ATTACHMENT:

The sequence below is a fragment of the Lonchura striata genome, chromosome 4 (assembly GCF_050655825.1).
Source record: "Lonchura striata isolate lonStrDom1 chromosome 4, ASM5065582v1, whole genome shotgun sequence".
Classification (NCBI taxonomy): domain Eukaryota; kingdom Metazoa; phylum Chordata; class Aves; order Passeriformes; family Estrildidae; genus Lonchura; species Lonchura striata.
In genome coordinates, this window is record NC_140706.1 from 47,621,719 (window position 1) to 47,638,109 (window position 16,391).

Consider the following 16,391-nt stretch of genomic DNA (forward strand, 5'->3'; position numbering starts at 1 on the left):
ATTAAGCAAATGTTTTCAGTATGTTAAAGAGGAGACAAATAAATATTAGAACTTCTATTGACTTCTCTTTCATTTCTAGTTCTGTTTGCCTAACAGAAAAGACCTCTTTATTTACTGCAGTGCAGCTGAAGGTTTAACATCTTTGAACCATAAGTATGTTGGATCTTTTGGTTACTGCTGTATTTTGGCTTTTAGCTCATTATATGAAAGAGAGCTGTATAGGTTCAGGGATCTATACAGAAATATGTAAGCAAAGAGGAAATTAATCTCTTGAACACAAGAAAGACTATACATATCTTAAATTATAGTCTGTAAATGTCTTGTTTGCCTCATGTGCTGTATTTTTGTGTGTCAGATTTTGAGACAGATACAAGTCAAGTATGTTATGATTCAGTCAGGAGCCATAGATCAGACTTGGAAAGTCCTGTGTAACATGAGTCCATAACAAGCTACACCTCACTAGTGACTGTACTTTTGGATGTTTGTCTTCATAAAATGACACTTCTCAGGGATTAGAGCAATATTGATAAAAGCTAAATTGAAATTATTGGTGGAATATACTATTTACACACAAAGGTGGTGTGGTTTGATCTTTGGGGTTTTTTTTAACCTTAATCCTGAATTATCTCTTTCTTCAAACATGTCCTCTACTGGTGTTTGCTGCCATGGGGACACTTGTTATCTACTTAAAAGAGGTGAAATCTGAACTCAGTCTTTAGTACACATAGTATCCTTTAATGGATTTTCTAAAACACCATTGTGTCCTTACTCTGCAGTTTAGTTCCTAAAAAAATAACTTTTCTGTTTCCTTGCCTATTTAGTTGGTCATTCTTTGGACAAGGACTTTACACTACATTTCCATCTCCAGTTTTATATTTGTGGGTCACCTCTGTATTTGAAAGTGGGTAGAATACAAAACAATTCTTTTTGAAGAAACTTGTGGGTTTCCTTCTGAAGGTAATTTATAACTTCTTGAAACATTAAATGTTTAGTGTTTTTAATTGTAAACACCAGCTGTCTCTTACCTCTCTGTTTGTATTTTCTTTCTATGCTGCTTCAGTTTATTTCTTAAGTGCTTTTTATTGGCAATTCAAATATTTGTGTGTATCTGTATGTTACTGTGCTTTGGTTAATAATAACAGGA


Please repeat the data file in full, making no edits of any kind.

The sequence below is a fragment of the Lonchura striata genome, chromosome 4 (assembly GCF_050655825.1).
Source record: "Lonchura striata isolate lonStrDom1 chromosome 4, ASM5065582v1, whole genome shotgun sequence".
Classification (NCBI taxonomy): domain Eukaryota; kingdom Metazoa; phylum Chordata; class Aves; order Passeriformes; family Estrildidae; genus Lonchura; species Lonchura striata.
In genome coordinates, this window is record NC_140706.1 from 47,621,719 (window position 1) to 47,638,109 (window position 16,391).

Consider the following 16,391-nt stretch of genomic DNA (forward strand, 5'->3'; position numbering starts at 1 on the left):
ATTAAGCAAATGTTTTCAGTATGTTAAAGAGGAGACAAATAAATATTAGAACTTCTATTGACTTCTCTTTCATTTCTAGTTCTGTTTGCCTAACAGAAAAGACCTCTTTATTTACTGCAGTGCAGCTGAAGGTTTAACATCTTTGAACCATAAGTATGTTGGATCTTTTGGTTACTGCTGTATTTTGGCTTTTAGCTCATTATATGAAAGAGAGCTGTATAGGTTCAGGGATCTATACAGAAATATGTAAGCAAAGAGGAAATTAATCTCTTGAACACAAGAAAGACTATACATATCTTAAATTATAGTCTGTAAATGTCTTGTTTGCCTCATGTGCTGTATTTTTGTGTGTCAGATTTTGAGACAGATACAAGTCAAGTATGTTATGATTCAGTCAGGAGCCATAGATCAGACTTGGAAAGTCCTGTGTAACATGAGTCCATAACAAGCTACACCTCACTAGTGACTGTACTTTTGGATGTTTGTCTTCATAAAATGACACTTCTCAGGGATTAGAGCAATATTGATAAAAGCTAAATTGAAATTATTGGTGGAATATACTATTTACACACAAAGGTGGTGTGGTTTGATCTTTGGGGTTTTTTTTAACCTTAATCCTGAATTATCTCTTTCTTCAAACATGTCCTCTACTGGTGTTTGCTGCCATGGGGACACTTGTTATCTACTTAAAAGAGGTGAAATCTGAACTCAGTCTTTAGTACACATAGTATCCTTTAATGGATTTTCTAAAACACCATTGTGTCCTTACTCTGCAGTTTAGTTCCTAAAAAAATAACTTTTCTGTTTCCTTGCCTATTTAGTTGGTCATTCTTTGGACAAGGACTTTACACTACATTTCCATCTCCAGTTTTATATTTGTGGGTCACCTCTGTATTTGAAAGTGGGTAGAATACAAAACAATTCTTTTTGAAGAAACTTGTGGGTTTCCTTCTGAAGGTAATTTATAACTTCTTGAAACATTAAATGTTTAGTGTTTTTAATTGTAAACACCAGCTGTCTCTTACCTCTCTGTTTGTATTTTCTTTCTATGCTGCTTCAGTTTATTTCTTAAGTGCTTTTTATTGGCAATTCAAATATTTGTGTGTATCTGTATGTTACTGTGCTTTGGTTAATAATAACAGGA